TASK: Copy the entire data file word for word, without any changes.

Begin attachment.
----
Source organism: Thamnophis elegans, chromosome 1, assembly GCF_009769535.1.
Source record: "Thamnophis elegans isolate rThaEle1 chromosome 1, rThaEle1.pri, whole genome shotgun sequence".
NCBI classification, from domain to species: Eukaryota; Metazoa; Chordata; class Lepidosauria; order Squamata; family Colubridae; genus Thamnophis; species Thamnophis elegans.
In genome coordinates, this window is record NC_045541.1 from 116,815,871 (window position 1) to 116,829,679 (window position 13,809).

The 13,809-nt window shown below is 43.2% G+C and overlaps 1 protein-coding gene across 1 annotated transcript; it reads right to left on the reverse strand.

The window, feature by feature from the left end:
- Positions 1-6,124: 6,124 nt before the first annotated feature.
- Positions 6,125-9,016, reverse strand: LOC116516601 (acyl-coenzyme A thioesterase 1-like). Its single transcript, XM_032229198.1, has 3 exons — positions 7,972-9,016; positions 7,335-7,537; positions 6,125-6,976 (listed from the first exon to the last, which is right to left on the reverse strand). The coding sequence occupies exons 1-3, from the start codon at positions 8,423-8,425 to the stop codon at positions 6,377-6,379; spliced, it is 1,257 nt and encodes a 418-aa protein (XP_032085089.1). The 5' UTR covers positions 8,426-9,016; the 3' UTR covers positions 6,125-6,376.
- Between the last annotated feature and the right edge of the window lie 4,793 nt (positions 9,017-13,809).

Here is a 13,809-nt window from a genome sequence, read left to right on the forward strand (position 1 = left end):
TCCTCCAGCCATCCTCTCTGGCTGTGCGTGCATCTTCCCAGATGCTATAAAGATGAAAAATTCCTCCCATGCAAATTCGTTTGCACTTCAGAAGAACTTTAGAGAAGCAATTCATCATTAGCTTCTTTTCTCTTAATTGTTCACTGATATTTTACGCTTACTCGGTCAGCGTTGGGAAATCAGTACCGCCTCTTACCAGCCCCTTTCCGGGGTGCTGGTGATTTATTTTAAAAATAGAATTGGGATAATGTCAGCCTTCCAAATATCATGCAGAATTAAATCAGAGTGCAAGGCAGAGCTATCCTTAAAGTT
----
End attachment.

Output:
Source organism: Thamnophis elegans, chromosome 1, assembly GCF_009769535.1.
Source record: "Thamnophis elegans isolate rThaEle1 chromosome 1, rThaEle1.pri, whole genome shotgun sequence".
NCBI classification, from domain to species: Eukaryota; Metazoa; Chordata; class Lepidosauria; order Squamata; family Colubridae; genus Thamnophis; species Thamnophis elegans.
In genome coordinates, this window is record NC_045541.1 from 116,815,871 (window position 1) to 116,829,679 (window position 13,809).

The 13,809-nt window shown below is 43.2% G+C and overlaps 1 protein-coding gene across 1 annotated transcript; it reads right to left on the reverse strand.

The window, feature by feature from the left end:
- Positions 1-6,124: 6,124 nt before the first annotated feature.
- Positions 6,125-9,016, reverse strand: LOC116516601 (acyl-coenzyme A thioesterase 1-like). Its single transcript, XM_032229198.1, has 3 exons — positions 7,972-9,016; positions 7,335-7,537; positions 6,125-6,976 (listed from the first exon to the last, which is right to left on the reverse strand). The coding sequence occupies exons 1-3, from the start codon at positions 8,423-8,425 to the stop codon at positions 6,377-6,379; spliced, it is 1,257 nt and encodes a 418-aa protein (XP_032085089.1). The 5' UTR covers positions 8,426-9,016; the 3' UTR covers positions 6,125-6,376.
- Between the last annotated feature and the right edge of the window lie 4,793 nt (positions 9,017-13,809).

Here is a 13,809-nt window from a genome sequence, read left to right on the forward strand (position 1 = left end):
TCCTCCAGCCATCCTCTCTGGCTGTGCGTGCATCTTCCCAGATGCTATAAAGATGAAAAATTCCTCCCATGCAAATTCGTTTGCACTTCAGAAGAACTTTAGAGAAGCAATTCATCATTAGCTTCTTTTCTCTTAATTGTTCACTGATATTTTACGCTTACTCGGTCAGCGTTGGGAAATCAGTACCGCCTCTTACCAGCCCCTTTCCGGGGTGCTGGTGATTTATTTTAAAAATAGAATTGGGATAATGTCAGCCTTCCAAATATCATGCAGAATTAAATCAGAGTGCAAGGCAGAGCTATCCTTAAAGTT